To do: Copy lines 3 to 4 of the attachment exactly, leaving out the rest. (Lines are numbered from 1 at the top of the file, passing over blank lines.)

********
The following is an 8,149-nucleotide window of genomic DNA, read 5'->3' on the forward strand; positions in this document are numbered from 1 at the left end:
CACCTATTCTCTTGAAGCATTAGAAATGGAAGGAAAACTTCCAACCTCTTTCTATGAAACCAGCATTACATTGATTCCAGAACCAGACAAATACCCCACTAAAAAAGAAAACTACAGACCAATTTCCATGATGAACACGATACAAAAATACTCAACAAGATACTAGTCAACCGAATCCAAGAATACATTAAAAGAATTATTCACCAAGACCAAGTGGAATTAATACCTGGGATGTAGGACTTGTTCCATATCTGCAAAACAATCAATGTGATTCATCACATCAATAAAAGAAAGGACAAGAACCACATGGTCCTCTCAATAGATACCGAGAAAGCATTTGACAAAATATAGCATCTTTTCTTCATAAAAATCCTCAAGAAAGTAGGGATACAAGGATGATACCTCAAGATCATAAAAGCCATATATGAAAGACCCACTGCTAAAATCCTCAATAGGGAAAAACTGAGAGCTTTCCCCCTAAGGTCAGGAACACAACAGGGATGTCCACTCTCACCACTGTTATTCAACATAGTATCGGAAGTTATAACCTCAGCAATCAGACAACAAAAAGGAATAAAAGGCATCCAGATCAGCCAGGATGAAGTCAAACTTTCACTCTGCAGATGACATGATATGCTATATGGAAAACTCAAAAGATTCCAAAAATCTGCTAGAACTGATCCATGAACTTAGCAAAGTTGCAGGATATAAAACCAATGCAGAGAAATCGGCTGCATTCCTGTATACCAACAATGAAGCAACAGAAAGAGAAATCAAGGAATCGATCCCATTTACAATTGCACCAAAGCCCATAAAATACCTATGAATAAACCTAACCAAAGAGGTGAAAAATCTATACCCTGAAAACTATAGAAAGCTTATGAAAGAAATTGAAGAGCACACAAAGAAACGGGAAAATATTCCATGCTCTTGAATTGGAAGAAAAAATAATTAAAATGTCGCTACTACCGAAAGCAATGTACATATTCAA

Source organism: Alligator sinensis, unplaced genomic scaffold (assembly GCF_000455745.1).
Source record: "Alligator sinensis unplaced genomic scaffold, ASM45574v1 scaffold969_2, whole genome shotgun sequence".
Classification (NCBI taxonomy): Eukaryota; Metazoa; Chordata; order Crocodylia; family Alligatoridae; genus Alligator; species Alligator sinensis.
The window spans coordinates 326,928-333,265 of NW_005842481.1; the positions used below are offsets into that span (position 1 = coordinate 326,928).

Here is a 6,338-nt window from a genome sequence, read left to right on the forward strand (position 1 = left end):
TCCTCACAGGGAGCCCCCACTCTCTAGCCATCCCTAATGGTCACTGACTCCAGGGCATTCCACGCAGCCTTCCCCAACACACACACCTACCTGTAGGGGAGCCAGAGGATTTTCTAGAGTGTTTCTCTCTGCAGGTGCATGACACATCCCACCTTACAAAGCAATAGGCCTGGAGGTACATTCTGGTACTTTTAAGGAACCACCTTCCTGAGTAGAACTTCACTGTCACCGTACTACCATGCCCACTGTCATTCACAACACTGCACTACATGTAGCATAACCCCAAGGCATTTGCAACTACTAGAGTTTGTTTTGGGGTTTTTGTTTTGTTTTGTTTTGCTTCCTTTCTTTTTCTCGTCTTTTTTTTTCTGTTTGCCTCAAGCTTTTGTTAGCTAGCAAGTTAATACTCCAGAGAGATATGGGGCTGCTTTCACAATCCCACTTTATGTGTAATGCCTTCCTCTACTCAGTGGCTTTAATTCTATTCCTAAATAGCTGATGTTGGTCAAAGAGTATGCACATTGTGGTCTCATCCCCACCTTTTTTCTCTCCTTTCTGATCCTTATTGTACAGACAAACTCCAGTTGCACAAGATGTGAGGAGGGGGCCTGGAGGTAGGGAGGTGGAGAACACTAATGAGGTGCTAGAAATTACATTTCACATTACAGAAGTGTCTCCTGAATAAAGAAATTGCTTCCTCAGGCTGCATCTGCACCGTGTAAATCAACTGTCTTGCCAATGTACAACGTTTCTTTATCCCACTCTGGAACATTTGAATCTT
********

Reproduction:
Source organism: Alligator sinensis, unplaced genomic scaffold (assembly GCF_000455745.1).
Source record: "Alligator sinensis unplaced genomic scaffold, ASM45574v1 scaffold969_2, whole genome shotgun sequence".